Offer a housing and commuting allowance
Many new grads would jump at the opportunity to receive financial assistance with their housing and commuting costs. If your budget permits, consider offering a monthly allowance that employees can use to cover these expenses.
Arrange corporate housing
If you have the resources, you can arrange for your new graduate employees to stay in corporate housing near their workplaces.
Provide relocation assistance
If your company is located in an expensive city, you may want to consider offering a relocation package. That way, you can help new graduates cover moving costs and make the transition easier.
Connect them to resources
Even if you cannot offer financial assistance, you can still help new graduates by pointing them to suitable sources of affordable housing, roommates, or even temporary accommodations in your area.
Encourage remote working
With the rise of digital nomads, more companies are encouraging their employees to work remotely. If your company has the infrastructure to support remote work, consider offering it as an option to new grads. That way, they can avoid the hassle and expense of finding housing near your workplace.
5. Offer mentorship and coaching
Mentorship and coaching programs can significantly benefit new graduates. These programs pair new employees with more experienced employees who can provide guidance and support.
Mentors and coaches will help your young employees feel more connected to the company and their colleagues.
Mentors typically help new grads adjust to the workplace, learn about the company culture, and develop the soft skills they need to be successful in the long run. Meanwhile, coaches guide new graduates to identify their strengths and weaknesses and develop action plans for improvement.
Mentors and coaches will help your young employees feel more connected to the company and their colleagues. Consider the tips below to establish a program that will give you the best results.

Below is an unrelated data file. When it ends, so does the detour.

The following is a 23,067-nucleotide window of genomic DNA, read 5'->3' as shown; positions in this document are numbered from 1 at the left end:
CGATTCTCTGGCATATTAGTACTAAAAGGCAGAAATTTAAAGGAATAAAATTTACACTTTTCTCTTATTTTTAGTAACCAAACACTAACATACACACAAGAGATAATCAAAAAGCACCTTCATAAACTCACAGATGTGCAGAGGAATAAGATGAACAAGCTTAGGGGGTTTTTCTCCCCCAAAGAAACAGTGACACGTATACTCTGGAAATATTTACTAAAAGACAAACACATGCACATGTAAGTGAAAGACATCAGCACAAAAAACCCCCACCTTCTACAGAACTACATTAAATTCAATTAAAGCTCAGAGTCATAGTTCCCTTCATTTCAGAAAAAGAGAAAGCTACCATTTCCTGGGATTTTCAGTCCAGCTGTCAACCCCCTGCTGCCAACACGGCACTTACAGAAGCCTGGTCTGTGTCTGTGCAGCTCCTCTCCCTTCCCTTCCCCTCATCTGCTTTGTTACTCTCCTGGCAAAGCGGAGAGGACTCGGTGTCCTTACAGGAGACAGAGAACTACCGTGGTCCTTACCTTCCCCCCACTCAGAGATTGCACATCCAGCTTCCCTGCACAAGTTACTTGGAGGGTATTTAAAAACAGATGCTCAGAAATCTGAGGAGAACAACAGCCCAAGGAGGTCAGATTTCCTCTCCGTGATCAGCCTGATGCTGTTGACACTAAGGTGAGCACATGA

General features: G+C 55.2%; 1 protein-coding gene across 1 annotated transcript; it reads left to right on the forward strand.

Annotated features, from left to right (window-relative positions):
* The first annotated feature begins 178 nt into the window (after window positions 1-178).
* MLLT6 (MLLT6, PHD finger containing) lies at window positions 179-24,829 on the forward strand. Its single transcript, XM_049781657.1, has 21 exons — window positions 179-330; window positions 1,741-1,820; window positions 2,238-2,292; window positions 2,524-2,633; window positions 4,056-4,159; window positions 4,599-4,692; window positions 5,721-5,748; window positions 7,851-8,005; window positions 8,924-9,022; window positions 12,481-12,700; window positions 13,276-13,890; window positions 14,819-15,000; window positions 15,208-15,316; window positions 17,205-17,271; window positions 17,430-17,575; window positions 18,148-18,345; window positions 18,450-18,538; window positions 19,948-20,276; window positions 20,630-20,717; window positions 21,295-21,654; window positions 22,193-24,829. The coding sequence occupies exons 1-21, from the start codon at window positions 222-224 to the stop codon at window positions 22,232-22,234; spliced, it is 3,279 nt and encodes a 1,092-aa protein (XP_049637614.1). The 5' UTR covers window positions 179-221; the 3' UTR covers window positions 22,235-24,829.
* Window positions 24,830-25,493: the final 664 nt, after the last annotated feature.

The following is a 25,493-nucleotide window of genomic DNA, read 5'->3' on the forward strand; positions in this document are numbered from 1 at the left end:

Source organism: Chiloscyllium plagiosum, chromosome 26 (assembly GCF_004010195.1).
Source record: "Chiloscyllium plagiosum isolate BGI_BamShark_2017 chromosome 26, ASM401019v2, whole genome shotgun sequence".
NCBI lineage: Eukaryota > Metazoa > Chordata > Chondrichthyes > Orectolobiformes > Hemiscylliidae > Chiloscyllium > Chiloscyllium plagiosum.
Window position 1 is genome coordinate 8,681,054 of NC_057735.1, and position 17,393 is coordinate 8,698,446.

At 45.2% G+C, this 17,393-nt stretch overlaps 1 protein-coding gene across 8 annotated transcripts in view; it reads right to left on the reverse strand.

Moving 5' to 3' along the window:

Pair employees based on interests and goals
Before allocating mentors and coaches, take the time to learn about the interests and goals of your new grads. That way, you can pair them with individuals that can best support them.
Communicate the expectations of the mentorship or coaching program to all parties involved to promote transparency and commitment to the program.
Schedule regular check-ins
Mentors and mentees must meet regularly, whether that’s once a week or once a month. These check-ins allow them to catch up, ask questions, and provide feedback.
Offer mentorship and coaching training
Not everyone is born a mentor or coach. If you want your program to be successful, consider offering training for your staff. That way, they can learn the skills they need to provide adequate guidance to your new grad employees.
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The reward is higher than the investment when hiring new grads
Currently, many employers are struggling to hire and retain talent. Some experts blame a retiring Baby Boomer and Gen X workforce, while others point to a pandemic-induced evolution of priorities among Millennials and Gen Z workers. Regardless, demanding years of experience for open positions does not help the situation.
Recruiting new graduates can be a great way to get ahead of the skills shortage, build a robust talent pipeline, and invest in your company’s future. Recent grads are eager to prove themselves and have the potential to become long-term, high-performing employees.
Admittedly, fresh grads come with some unique needs that require an investment of time and resources. To get the most out of your new grad hires, you must:
- Provide tailored onboarding,
- Promote upskilling,
- Prioritize health and wellness,
- Address housing and commuting concerns, and
- Offer mentorship and coaching.
Nevertheless, the reward is much higher than the investment, especially when you consider the challenges of recruiting and retaining top talent in today’s job market. When done right, hiring fresh grads can be highly beneficial for your business.